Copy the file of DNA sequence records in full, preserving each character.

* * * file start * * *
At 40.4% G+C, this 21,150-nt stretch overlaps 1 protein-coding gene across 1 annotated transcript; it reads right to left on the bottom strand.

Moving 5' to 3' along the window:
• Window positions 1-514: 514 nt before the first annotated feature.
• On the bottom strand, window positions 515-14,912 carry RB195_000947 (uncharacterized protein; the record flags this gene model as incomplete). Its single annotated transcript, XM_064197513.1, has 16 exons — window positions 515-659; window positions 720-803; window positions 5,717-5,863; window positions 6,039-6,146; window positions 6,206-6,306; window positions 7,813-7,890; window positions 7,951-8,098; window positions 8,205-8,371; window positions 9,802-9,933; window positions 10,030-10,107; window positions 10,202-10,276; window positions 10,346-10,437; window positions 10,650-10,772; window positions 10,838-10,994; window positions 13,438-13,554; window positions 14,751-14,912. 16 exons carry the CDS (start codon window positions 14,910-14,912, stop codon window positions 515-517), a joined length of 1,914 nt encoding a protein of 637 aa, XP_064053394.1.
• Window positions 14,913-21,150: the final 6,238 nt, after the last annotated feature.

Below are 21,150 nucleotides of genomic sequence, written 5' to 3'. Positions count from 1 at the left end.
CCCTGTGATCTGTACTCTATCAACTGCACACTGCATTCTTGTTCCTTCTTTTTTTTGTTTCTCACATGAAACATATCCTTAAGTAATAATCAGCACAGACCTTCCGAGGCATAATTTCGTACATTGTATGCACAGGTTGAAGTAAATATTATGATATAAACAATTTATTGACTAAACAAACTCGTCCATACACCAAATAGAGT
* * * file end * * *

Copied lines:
At 40.4% G+C, this 21,150-nt stretch overlaps 1 protein-coding gene across 1 annotated transcript; it reads right to left on the bottom strand.

Moving 5' to 3' along the window:
• Window positions 1-514: 514 nt before the first annotated feature.
• On the bottom strand, window positions 515-14,912 carry RB195_000947 (uncharacterized protein; the record flags this gene model as incomplete). Its single annotated transcript, XM_064197513.1, has 16 exons — window positions 515-659; window positions 720-803; window positions 5,717-5,863; window positions 6,039-6,146; window positions 6,206-6,306; window positions 7,813-7,890; window positions 7,951-8,098; window positions 8,205-8,371; window positions 9,802-9,933; window positions 10,030-10,107; window positions 10,202-10,276; window positions 10,346-10,437; window positions 10,650-10,772; window positions 10,838-10,994; window positions 13,438-13,554; window positions 14,751-14,912. 16 exons carry the CDS (start codon window positions 14,910-14,912, stop codon window positions 515-517), a joined length of 1,914 nt encoding a protein of 637 aa, XP_064053394.1.
• Window positions 14,913-21,150: the final 6,238 nt, after the last annotated feature.

Below are 21,150 nucleotides of genomic sequence, written 5' to 3'. Positions count from 1 at the left end.
CCCTGTGATCTGTACTCTATCAACTGCACACTGCATTCTTGTTCCTTCTTTTTTTTGTTTCTCACATGAAACATATCCTTAAGTAATAATCAGCACAGACCTTCCGAGGCATAATTTCGTACATTGTATGCACAGGTTGAAGTAAATATTATGATATAAACAATTTATTGACTAAACAAACTCGTCCATACACCAAATAGAGT